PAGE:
Wake me when it’s January 20th.
If you thought the parade of last minute executive actions by Barack Obama was going to slow down in the final three weeks, think again. In a (hopefully) final slap in the face to states’ rights advocates, the President expanded on his already record setting history of locking up vast tracks of land under federal control this week. A staggering mass of more than 1.5 million acres in Utah and Nevada was converted to “national monument” status, ostensibly intended to protect cultural treasures. The announcement showed up on the White House web site.
Today, I am designating two new national monuments in the desert landscapes of southeastern Utah and southern Nevada to protect some of our country’s most important cultural treasures, including abundant rock art, archeological sites, and lands considered sacred by Native American tribes. Today’s actions will help protect this cultural legacy and will ensure that future generations are able to enjoy and appreciate these scenic and historic landscapes. Importantly, today I have also established a Bears Ears Commission to ensure that tribal expertise and traditional knowledge help inform the management of the Bears Ears National Monument and help us to best care for its remarkable national treasures.
In a clearly coordinated effort, the White House enlisted Russell Begaye of the Navajo nation to publish an op-ed singing the praises of the President for his “bold” efforts to preserve tribal lands for future generations. And to be clear, there’s no doubt that there are some individual sites scattered around this vast piece of territory where you can find ancient indigenous dwellings and other cultural artifacts. In a sane world where the White House actually understood and respected the idea of a “national monument” (as opposed to a national park, which the President can’t simply create on his own) we might have seen some of the more important, individual sites set aside for preservation and tourism. But this move simply blocks off a vast area in both states from any future energy exploration, recreational use or private development.
These eleventh hour moves are becoming tedious and repetitive at this point. The President is distorting the intended purpose of traditional tools available to the White House for limited preservation action. It’s very similar to his twisted interpretation of sea shelf leasing rules which supposedly allowed him to permanently ban offshore oil exploration in vast tracks of the continental shelf. This should bring us to the unfortunate but apparently necessary point of examining some of these executive branch powers to see precisely how “permanent” they truly are. Some members of Congress are already mulling the question over. (Fox News)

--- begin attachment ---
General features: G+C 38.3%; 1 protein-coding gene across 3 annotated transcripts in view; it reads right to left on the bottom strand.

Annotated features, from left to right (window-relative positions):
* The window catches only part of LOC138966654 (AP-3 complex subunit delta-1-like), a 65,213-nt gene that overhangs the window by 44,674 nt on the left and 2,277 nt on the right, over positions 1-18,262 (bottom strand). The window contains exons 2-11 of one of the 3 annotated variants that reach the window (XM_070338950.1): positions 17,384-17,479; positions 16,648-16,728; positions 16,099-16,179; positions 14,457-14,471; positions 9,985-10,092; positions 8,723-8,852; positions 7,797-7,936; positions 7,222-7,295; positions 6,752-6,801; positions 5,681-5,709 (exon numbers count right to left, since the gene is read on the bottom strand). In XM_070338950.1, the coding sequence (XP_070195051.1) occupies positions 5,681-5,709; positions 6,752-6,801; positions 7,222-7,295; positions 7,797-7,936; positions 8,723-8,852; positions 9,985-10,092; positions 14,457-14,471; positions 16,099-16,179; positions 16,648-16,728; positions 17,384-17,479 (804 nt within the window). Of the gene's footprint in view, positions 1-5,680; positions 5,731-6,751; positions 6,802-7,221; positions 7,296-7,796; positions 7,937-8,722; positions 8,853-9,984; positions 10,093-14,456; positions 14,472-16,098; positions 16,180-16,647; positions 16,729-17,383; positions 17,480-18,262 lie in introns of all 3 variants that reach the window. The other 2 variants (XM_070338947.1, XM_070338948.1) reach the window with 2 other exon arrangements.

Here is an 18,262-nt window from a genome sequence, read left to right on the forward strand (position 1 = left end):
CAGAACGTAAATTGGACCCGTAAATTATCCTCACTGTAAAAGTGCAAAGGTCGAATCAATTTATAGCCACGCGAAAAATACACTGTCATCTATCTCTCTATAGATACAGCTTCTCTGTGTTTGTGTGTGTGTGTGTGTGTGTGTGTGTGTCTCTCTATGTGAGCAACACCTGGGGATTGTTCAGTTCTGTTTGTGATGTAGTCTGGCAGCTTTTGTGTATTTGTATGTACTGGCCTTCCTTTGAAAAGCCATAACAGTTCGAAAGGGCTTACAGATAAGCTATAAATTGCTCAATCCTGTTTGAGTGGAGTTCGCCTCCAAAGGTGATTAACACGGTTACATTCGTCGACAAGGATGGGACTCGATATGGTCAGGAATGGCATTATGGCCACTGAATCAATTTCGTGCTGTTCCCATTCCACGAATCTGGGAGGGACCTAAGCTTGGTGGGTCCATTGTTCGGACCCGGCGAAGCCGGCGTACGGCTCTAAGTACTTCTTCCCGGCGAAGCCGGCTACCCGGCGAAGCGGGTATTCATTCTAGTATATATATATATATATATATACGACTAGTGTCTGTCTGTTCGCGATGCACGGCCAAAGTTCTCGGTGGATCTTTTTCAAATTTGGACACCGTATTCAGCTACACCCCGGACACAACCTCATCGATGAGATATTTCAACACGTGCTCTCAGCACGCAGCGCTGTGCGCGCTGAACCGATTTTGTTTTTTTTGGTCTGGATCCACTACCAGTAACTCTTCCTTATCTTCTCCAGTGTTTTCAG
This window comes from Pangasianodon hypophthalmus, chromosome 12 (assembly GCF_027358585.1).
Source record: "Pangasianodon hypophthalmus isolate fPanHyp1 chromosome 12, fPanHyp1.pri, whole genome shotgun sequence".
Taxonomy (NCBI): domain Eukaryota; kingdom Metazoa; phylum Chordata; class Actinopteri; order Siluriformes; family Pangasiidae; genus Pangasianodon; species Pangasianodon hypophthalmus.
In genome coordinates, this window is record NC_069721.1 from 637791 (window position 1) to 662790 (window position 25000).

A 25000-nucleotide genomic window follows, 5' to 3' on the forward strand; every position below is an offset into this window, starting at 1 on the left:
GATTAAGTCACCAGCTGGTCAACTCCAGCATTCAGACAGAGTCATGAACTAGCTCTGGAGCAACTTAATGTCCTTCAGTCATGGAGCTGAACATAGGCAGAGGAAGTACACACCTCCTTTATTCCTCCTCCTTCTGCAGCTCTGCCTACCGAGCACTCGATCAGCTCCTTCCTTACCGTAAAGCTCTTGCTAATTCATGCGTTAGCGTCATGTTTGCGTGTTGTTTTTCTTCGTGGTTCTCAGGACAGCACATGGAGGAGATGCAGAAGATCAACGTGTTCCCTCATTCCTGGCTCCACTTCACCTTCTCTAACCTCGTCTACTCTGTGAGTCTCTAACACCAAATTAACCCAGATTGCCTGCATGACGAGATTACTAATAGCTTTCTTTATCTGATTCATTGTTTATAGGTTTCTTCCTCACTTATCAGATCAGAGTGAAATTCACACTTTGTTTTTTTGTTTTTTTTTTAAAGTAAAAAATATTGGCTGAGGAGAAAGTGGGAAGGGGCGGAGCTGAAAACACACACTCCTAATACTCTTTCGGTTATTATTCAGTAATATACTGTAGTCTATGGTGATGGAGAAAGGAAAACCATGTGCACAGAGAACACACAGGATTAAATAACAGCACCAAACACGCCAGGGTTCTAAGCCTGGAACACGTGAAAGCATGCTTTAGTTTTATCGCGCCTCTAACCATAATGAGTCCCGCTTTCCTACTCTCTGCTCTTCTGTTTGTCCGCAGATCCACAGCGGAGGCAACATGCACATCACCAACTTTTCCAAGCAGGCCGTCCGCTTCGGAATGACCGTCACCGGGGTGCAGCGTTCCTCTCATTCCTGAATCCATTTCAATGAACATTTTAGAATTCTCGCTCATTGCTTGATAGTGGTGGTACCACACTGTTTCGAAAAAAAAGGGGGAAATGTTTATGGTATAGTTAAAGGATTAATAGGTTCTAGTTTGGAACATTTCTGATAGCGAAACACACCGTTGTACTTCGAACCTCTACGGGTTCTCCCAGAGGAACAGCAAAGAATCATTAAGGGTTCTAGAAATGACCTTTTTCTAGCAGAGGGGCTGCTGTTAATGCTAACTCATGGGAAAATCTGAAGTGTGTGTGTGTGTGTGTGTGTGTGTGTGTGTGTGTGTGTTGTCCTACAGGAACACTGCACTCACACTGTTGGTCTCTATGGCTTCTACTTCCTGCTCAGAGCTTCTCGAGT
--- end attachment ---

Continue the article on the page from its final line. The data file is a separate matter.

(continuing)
Trump’s upcoming presidency has tempered the excitement for tribal leaders and conservationists, with some worrying he could try to reverse or reduce some of Obama’s expansive land protections.
U.S. Rep. Rob Bishop of Utah, who opposes the Bears Ears Monument, has suggested presidents have the power to undo monuments, though it has not been done before.
A coalition of tribes pushed for the creation of Utah’s eighth national monument, though they asked Obama to make it about 500,000 acres larger than the monument he named Wednesday.
There was a time when we didn’t need to worry about “undoing” these sorts of actions. That’s because previous presidents acted on the honor system, exercising restraint and not attempting to bend the rules in order to advance their own agenda. Sadly, those days are gone. The idea that a president elected for four or eight years can permanently effect such sweeping changes regardless of the wishes of either future office holders or the voters is dubious at best.
Sadly, we needed that “honor system” all of this time to avoid turning the routine practice of designating monuments or managing natural resources into a political football. I doubt anyone wanted a situation where alternating presidents from different parties were creating and then invalidating a series of statues. But when you have a president abusing the system to this degree there may simply be no way around it.